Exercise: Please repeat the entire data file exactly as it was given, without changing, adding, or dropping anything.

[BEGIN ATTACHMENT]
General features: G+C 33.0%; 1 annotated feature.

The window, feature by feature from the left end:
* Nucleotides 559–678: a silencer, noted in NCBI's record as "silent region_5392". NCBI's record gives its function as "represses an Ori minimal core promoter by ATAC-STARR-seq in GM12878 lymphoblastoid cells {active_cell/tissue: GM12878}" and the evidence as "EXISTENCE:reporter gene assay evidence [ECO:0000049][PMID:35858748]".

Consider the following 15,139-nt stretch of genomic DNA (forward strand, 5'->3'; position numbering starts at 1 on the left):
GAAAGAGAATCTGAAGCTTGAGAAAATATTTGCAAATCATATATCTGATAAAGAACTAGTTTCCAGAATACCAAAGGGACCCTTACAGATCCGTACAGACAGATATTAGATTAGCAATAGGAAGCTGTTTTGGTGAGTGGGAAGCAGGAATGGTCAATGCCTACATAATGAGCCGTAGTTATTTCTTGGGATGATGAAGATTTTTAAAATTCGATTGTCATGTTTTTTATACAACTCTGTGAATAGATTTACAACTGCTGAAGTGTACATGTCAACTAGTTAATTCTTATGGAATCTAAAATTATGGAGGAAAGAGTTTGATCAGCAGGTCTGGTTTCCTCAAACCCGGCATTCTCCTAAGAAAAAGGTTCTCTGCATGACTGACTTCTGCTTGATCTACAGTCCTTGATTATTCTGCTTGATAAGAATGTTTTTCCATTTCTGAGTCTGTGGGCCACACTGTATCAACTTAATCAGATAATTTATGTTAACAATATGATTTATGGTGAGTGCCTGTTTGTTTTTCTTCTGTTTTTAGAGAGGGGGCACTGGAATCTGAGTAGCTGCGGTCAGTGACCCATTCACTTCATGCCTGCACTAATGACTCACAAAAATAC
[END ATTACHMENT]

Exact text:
General features: G+C 33.0%; 1 annotated feature.

The window, feature by feature from the left end:
* Nucleotides 559–678: a silencer, noted in NCBI's record as "silent region_5392". NCBI's record gives its function as "represses an Ori minimal core promoter by ATAC-STARR-seq in GM12878 lymphoblastoid cells {active_cell/tissue: GM12878}" and the evidence as "EXISTENCE:reporter gene assay evidence [ECO:0000049][PMID:35858748]".

Consider the following 15,139-nt stretch of genomic DNA (forward strand, 5'->3'; position numbering starts at 1 on the left):
GAAAGAGAATCTGAAGCTTGAGAAAATATTTGCAAATCATATATCTGATAAAGAACTAGTTTCCAGAATACCAAAGGGACCCTTACAGATCCGTACAGACAGATATTAGATTAGCAATAGGAAGCTGTTTTGGTGAGTGGGAAGCAGGAATGGTCAATGCCTACATAATGAGCCGTAGTTATTTCTTGGGATGATGAAGATTTTTAAAATTCGATTGTCATGTTTTTTATACAACTCTGTGAATAGATTTACAACTGCTGAAGTGTACATGTCAACTAGTTAATTCTTATGGAATCTAAAATTATGGAGGAAAGAGTTTGATCAGCAGGTCTGGTTTCCTCAAACCCGGCATTCTCCTAAGAAAAAGGTTCTCTGCATGACTGACTTCTGCTTGATCTACAGTCCTTGATTATTCTGCTTGATAAGAATGTTTTTCCATTTCTGAGTCTGTGGGCCACACTGTATCAACTTAATCAGATAATTTATGTTAACAATATGATTTATGGTGAGTGCCTGTTTGTTTTTCTTCTGTTTTTAGAGAGGGGGCACTGGAATCTGAGTAGCTGCGGTCAGTGACCCATTCACTTCATGCCTGCACTAATGACTCACAAAAATAC